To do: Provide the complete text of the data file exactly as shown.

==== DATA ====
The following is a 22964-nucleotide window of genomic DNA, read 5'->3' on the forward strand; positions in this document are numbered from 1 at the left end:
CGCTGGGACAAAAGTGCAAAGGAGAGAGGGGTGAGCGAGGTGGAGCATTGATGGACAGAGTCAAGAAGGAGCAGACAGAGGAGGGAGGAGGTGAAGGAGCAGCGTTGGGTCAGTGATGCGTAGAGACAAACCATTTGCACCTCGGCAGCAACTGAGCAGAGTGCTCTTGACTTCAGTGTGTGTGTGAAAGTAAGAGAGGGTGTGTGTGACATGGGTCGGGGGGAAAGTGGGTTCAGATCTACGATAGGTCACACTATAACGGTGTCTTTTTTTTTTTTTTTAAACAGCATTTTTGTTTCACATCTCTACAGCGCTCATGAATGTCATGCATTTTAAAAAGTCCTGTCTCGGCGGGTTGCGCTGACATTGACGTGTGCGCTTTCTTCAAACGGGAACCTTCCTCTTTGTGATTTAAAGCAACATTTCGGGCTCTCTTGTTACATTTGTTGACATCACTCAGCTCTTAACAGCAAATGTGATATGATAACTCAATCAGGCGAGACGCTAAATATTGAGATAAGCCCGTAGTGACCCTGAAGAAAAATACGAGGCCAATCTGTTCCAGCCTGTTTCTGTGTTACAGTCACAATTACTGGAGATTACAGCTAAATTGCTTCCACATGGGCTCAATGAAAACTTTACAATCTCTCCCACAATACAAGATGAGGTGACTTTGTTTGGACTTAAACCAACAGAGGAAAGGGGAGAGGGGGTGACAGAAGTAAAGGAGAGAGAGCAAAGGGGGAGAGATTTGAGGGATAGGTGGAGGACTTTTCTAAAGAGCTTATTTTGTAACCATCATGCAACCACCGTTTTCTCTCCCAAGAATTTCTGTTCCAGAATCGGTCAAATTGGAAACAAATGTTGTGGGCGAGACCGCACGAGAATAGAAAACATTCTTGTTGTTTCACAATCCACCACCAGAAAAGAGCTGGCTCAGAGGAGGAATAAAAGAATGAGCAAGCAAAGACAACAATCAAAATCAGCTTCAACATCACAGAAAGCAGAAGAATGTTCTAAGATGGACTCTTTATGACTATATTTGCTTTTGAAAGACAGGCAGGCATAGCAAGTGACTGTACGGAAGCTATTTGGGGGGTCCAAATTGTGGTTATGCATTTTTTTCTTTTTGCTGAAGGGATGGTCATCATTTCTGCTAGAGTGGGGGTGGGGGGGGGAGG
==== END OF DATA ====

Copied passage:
The following is a 22964-nucleotide window of genomic DNA, read 5'->3' on the forward strand; positions in this document are numbered from 1 at the left end:
CGCTGGGACAAAAGTGCAAAGGAGAGAGGGGTGAGCGAGGTGGAGCATTGATGGACAGAGTCAAGAAGGAGCAGACAGAGGAGGGAGGAGGTGAAGGAGCAGCGTTGGGTCAGTGATGCGTAGAGACAAACCATTTGCACCTCGGCAGCAACTGAGCAGAGTGCTCTTGACTTCAGTGTGTGTGTGAAAGTAAGAGAGGGTGTGTGTGACATGGGTCGGGGGGAAAGTGGGTTCAGATCTACGATAGGTCACACTATAACGGTGTCTTTTTTTTTTTTTTTAAACAGCATTTTTGTTTCACATCTCTACAGCGCTCATGAATGTCATGCATTTTAAAAAGTCCTGTCTCGGCGGGTTGCGCTGACATTGACGTGTGCGCTTTCTTCAAACGGGAACCTTCCTCTTTGTGATTTAAAGCAACATTTCGGGCTCTCTTGTTACATTTGTTGACATCACTCAGCTCTTAACAGCAAATGTGATATGATAACTCAATCAGGCGAGACGCTAAATATTGAGATAAGCCCGTAGTGACCCTGAAGAAAAATACGAGGCCAATCTGTTCCAGCCTGTTTCTGTGTTACAGTCACAATTACTGGAGATTACAGCTAAATTGCTTCCACATGGGCTCAATGAAAACTTTACAATCTCTCCCACAATACAAGATGAGGTGACTTTGTTTGGACTTAAACCAACAGAGGAAAGGGGAGAGGGGGTGACAGAAGTAAAGGAGAGAGAGCAAAGGGGGAGAGATTTGAGGGATAGGTGGAGGACTTTTCTAAAGAGCTTATTTTGTAACCATCATGCAACCACCGTTTTCTCTCCCAAGAATTTCTGTTCCAGAATCGGTCAAATTGGAAACAAATGTTGTGGGCGAGACCGCACGAGAATAGAAAACATTCTTGTTGTTTCACAATCCACCACCAGAAAAGAGCTGGCTCAGAGGAGGAATAAAAGAATGAGCAAGCAAAGACAACAATCAAAATCAGCTTCAACATCACAGAAAGCAGAAGAATGTTCTAAGATGGACTCTTTATGACTATATTTGCTTTTGAAAGACAGGCAGGCATAGCAAGTGACTGTACGGAAGCTATTTGGGGGGTCCAAATTGTGGTTATGCATTTTTTTCTTTTTGCTGAAGGGATGGTCATCATTTCTGCTAGAGTGGGGGTGGGGGGGGGAGG